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The enduring appeal of the coupe: A look at the style icons, from the Ford Capri to the Bentley Continental – iNews

“The car you always promised yourself”. That’s how Ford advertised the best-selling Ford Capri, sold from 1968 to 1986. A two-door, four-seater coupe, it sold more than a million in the first five years and remained in the bestseller lists for years afterwards.
The price, comparable at the time to a medium-sized family saloon, helped, as did the glitzy 60s colours – amber gold, blue mink, silver fox, aquatic jade. Teamed with vinyl bucket seats, chrome restyle wheels and dummy air vents on the side, they were difficult to miss on the street.
A friend owned one of the last, but there was bit of a downside. By that stage, it had become one of the cars most stolen by young joyriders.
It often “disappeared” from outside his flat on a Friday evening, only for it to be found by the police on Monday morning with an empty fuel tank and an interior bearing all the signs of extensive socialising.
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He eventually tired of the hassle but no car he subsequently owned ever replaced it in his affections.
The Capri remains almost the only coupe to have featured regularly in the bestseller lists in the past 50 years.
What is a coupe anyway? The dictionary says it’s a vehicle with a sloping or truncated roofline and two doors, a definition apparently first applied to horse drawn carriages for two passengers.
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Ten manufacturers currently list coupes, ranging from the Rolls Royce Silver Wraith and Bentley Continental down through Aston Martin and Mercedes to the (slightly) more affordable Audis and BMWs.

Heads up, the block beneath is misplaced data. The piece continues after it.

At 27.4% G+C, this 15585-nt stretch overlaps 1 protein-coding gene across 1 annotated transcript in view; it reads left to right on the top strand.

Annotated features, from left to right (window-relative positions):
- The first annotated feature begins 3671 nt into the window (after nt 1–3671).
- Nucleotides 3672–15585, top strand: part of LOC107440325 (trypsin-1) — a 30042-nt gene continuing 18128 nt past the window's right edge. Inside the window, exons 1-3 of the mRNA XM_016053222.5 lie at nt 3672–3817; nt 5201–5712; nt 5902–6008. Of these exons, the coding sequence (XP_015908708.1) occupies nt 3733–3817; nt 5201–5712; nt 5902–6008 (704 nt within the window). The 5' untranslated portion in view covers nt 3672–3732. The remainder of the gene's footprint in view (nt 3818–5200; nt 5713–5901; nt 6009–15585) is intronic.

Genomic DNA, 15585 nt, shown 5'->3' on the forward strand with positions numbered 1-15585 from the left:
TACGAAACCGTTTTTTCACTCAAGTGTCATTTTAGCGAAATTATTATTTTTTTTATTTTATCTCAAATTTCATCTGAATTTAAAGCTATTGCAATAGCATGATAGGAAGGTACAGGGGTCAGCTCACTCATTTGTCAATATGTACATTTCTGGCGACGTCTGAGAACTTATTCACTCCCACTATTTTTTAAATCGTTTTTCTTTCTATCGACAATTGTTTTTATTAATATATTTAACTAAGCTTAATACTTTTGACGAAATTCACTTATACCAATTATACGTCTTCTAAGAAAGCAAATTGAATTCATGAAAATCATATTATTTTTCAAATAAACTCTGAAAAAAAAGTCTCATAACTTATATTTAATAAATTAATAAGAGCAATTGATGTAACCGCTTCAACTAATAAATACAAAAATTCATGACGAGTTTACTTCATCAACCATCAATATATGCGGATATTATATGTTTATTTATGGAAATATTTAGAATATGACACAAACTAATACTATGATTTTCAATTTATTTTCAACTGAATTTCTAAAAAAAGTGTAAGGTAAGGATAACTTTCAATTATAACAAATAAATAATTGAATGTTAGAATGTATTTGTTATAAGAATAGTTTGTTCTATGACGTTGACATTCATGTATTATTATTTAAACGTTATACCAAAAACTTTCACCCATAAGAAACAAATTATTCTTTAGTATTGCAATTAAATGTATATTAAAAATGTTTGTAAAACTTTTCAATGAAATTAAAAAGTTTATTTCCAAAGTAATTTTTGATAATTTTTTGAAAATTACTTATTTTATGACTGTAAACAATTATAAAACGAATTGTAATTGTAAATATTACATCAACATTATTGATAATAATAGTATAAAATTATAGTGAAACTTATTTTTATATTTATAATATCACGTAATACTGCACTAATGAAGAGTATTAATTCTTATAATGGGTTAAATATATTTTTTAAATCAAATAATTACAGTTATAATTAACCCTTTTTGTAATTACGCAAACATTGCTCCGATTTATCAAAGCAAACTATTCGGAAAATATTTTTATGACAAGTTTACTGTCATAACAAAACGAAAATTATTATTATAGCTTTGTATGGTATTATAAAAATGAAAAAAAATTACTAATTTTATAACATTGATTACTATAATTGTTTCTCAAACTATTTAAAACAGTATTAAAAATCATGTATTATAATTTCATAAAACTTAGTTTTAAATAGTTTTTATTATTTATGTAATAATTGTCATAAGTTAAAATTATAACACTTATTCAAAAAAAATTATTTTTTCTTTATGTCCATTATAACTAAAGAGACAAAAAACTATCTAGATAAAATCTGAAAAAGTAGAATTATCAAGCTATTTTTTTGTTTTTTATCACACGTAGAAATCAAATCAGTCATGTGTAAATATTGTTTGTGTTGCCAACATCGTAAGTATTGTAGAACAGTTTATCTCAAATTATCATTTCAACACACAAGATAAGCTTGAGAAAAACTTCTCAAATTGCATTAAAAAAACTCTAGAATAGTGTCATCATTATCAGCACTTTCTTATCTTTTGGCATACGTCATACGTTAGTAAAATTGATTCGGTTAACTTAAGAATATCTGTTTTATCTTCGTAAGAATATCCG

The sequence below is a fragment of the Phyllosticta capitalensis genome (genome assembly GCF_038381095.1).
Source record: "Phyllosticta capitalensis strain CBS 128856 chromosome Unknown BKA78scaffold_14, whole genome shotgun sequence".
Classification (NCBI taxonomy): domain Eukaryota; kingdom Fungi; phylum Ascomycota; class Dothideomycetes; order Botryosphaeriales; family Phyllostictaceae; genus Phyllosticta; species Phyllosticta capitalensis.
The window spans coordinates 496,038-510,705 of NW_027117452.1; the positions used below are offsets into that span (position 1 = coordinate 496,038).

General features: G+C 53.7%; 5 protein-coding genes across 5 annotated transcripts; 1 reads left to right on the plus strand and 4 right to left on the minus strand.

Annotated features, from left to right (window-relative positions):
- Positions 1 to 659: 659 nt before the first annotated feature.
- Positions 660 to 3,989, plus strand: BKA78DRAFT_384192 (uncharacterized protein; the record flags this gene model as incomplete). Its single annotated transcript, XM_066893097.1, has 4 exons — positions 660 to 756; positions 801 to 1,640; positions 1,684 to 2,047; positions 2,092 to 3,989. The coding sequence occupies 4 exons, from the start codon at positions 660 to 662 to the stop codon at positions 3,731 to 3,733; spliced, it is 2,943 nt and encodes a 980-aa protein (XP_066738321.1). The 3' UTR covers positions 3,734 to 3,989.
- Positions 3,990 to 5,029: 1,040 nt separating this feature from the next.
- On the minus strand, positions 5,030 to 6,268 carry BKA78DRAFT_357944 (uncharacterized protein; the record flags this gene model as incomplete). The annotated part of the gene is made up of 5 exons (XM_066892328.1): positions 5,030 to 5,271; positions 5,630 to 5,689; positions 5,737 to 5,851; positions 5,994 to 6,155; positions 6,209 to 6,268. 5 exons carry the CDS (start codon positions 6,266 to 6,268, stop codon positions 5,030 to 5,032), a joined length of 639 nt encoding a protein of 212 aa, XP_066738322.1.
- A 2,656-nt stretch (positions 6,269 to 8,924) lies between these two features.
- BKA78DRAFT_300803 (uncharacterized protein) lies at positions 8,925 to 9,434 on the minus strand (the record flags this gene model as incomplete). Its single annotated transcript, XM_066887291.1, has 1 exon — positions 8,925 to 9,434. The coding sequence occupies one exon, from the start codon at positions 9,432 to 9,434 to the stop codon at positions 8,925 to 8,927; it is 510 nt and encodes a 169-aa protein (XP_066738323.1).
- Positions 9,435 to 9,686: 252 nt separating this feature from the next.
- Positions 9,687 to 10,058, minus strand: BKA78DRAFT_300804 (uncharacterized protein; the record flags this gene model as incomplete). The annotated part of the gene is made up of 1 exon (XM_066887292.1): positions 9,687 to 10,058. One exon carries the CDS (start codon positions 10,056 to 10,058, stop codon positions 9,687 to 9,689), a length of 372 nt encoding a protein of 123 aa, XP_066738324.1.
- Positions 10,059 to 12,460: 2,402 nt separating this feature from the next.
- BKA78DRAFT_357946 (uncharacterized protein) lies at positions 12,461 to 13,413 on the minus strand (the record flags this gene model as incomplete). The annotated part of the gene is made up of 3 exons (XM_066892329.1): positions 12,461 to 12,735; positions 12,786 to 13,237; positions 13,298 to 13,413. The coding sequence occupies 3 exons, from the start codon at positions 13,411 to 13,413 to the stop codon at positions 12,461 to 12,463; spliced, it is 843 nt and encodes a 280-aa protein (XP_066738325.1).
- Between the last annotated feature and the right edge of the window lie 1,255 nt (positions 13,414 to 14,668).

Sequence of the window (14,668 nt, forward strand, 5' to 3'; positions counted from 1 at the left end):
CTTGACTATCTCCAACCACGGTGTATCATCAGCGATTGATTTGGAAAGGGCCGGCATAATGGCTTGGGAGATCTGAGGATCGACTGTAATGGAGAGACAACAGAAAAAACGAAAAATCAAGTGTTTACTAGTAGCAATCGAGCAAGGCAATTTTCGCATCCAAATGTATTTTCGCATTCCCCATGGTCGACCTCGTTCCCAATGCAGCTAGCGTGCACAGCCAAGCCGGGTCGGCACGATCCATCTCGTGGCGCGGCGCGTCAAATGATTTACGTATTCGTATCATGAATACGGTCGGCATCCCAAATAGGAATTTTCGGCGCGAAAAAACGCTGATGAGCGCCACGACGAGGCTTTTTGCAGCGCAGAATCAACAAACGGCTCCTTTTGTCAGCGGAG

However, for the moment at least, the mass market manufacturers have stopped offering them – so no Ford Capris, Vauxhall Cavalier Coupes, Renault Fuegos, Hondas or Nissans for those wanting style at a lowish price.
Why spend more money for a smaller less convenient car? To arrive in style, to be seen to be successful and have taste, to be seen to be able to afford a vehicle that is not just for humdrum household duties, perhaps even to attract attractive company in the passenger seat…
At present the most popular coupes around are the BMWs, Mercedes and Audis. However, the trend for stylish coupes did not start in Germany but in France 100 years ago – in Dinard, a seaside resort on the Channel coast much visited by fashionable Parisians and wealthy Britons.
On 4 September, 1921 the first Concours D’Elegance was held  on the seafront with 60 cars taking part. The photographs show a fairly motley collection of cars, some of them saloons parked outside the casino.
The event was such a success, however, that the idea was taken up by other fashionable seaside resorts.
And Dinard took the lead in refining the rules and bringing in celebrities as judges. The rules required the car to be judged on style, comfort, equipment and the overall harmony of the design, all features of coupe design today.
At first, every car had to have a male driver and a female “conductrice” who was often a famous actress or fashion model dressed in the latest fashions.
Photos from the period show these ladies posing beside two-door coupes with low swooping coachwork. Soon the male drivers were dispensed with and the ladies drove the entries themselves; some even took to the racetrack and competed in the Monte Carlo Rally.
Tens of thousands of people flocked to these concours spectacles which carried on through the Depression in the 30s, only ending in 1939 with the Second World War.
The tradition of building beautiful, handcrafted coupes has continued to the present day. Although famous French makes such as Delage, Delahaye, Facel Vega, Voisin et al are gone and Bugatti no longer makes coupes. Bentley and Rolls Royce have carried on almost without a break.
Just as a coupe was the car to cheer people up in 1921 after the First World War, I can think of no more cheering thing today than a trip to a country pub in an Audi TT coupe (OK, a Bentley Continental would be a nice upgrade, but let’s be realistic).
Even better would be taking it on a leisurely drive down through France from Dinard to Antibes, of course…but that might just have to wait a little.
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